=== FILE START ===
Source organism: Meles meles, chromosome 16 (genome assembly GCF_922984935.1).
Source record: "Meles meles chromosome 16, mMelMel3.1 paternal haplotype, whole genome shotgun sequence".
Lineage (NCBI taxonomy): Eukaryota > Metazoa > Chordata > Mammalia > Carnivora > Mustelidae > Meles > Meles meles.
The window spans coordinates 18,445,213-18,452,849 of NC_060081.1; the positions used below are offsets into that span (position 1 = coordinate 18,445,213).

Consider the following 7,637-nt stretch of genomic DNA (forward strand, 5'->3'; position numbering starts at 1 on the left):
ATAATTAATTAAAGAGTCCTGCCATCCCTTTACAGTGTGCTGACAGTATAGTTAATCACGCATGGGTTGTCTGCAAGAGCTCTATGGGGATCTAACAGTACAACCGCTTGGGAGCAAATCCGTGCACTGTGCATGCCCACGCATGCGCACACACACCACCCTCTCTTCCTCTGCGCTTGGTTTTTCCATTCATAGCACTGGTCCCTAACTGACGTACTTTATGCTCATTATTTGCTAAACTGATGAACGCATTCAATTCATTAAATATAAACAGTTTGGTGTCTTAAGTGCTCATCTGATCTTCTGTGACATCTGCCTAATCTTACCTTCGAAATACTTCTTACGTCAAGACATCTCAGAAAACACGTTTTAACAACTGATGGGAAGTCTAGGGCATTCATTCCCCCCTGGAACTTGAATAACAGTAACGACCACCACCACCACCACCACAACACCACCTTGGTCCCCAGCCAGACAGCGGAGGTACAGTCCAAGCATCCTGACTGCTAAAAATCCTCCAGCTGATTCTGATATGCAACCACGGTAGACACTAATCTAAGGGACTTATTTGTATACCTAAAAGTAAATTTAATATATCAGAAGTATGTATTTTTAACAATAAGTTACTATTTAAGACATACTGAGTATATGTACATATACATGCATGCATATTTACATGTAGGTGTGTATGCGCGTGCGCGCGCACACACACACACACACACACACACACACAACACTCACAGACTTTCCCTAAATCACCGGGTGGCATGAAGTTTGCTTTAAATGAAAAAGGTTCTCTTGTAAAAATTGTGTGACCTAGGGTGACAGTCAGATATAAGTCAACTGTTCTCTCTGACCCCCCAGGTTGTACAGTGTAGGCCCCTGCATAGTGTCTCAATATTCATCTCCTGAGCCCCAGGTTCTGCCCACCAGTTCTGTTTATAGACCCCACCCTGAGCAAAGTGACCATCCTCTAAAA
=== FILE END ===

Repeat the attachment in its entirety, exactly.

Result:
Source organism: Meles meles, chromosome 16 (genome assembly GCF_922984935.1).
Source record: "Meles meles chromosome 16, mMelMel3.1 paternal haplotype, whole genome shotgun sequence".
Lineage (NCBI taxonomy): Eukaryota > Metazoa > Chordata > Mammalia > Carnivora > Mustelidae > Meles > Meles meles.
The window spans coordinates 18,445,213-18,452,849 of NC_060081.1; the positions used below are offsets into that span (position 1 = coordinate 18,445,213).

Consider the following 7,637-nt stretch of genomic DNA (forward strand, 5'->3'; position numbering starts at 1 on the left):
ATAATTAATTAAAGAGTCCTGCCATCCCTTTACAGTGTGCTGACAGTATAGTTAATCACGCATGGGTTGTCTGCAAGAGCTCTATGGGGATCTAACAGTACAACCGCTTGGGAGCAAATCCGTGCACTGTGCATGCCCACGCATGCGCACACACACCACCCTCTCTTCCTCTGCGCTTGGTTTTTCCATTCATAGCACTGGTCCCTAACTGACGTACTTTATGCTCATTATTTGCTAAACTGATGAACGCATTCAATTCATTAAATATAAACAGTTTGGTGTCTTAAGTGCTCATCTGATCTTCTGTGACATCTGCCTAATCTTACCTTCGAAATACTTCTTACGTCAAGACATCTCAGAAAACACGTTTTAACAACTGATGGGAAGTCTAGGGCATTCATTCCCCCCTGGAACTTGAATAACAGTAACGACCACCACCACCACCACCACAACACCACCTTGGTCCCCAGCCAGACAGCGGAGGTACAGTCCAAGCATCCTGACTGCTAAAAATCCTCCAGCTGATTCTGATATGCAACCACGGTAGACACTAATCTAAGGGACTTATTTGTATACCTAAAAGTAAATTTAATATATCAGAAGTATGTATTTTTAACAATAAGTTACTATTTAAGACATACTGAGTATATGTACATATACATGCATGCATATTTACATGTAGGTGTGTATGCGCGTGCGCGCGCACACACACACACACACACACACACACACAACACTCACAGACTTTCCCTAAATCACCGGGTGGCATGAAGTTTGCTTTAAATGAAAAAGGTTCTCTTGTAAAAATTGTGTGACCTAGGGTGACAGTCAGATATAAGTCAACTGTTCTCTCTGACCCCCCAGGTTGTACAGTGTAGGCCCCTGCATAGTGTCTCAATATTCATCTCCTGAGCCCCAGGTTCTGCCCACCAGTTCTGTTTATAGACCCCACCCTGAGCAAAGTGACCATCCTCTAAAA